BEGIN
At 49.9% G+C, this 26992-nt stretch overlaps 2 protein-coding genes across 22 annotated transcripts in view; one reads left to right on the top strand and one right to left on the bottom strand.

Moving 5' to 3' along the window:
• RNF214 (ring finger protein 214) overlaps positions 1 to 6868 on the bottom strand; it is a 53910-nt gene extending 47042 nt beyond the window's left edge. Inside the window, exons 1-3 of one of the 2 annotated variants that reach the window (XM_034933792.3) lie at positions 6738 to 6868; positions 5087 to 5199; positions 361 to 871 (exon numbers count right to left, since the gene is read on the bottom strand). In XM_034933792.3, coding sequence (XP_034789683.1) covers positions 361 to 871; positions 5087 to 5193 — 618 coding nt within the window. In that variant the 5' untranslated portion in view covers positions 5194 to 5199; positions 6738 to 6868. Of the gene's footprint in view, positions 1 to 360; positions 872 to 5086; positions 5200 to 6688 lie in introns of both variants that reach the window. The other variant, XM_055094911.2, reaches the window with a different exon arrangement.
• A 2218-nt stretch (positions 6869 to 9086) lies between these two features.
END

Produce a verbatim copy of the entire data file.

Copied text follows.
At 49.9% G+C, this 26992-nt stretch overlaps 2 protein-coding genes across 22 annotated transcripts in view; one reads left to right on the top strand and one right to left on the bottom strand.

Moving 5' to 3' along the window:
• RNF214 (ring finger protein 214) overlaps positions 1 to 6868 on the bottom strand; it is a 53910-nt gene extending 47042 nt beyond the window's left edge. Inside the window, exons 1-3 of one of the 2 annotated variants that reach the window (XM_034933792.3) lie at positions 6738 to 6868; positions 5087 to 5199; positions 361 to 871 (exon numbers count right to left, since the gene is read on the bottom strand). In XM_034933792.3, coding sequence (XP_034789683.1) covers positions 361 to 871; positions 5087 to 5193 — 618 coding nt within the window. In that variant the 5' untranslated portion in view covers positions 5194 to 5199; positions 6738 to 6868. Of the gene's footprint in view, positions 1 to 360; positions 872 to 5086; positions 5200 to 6688 lie in introns of both variants that reach the window. The other variant, XM_055094911.2, reaches the window with a different exon arrangement.
• A 2218-nt stretch (positions 6869 to 9086) lies between these two features.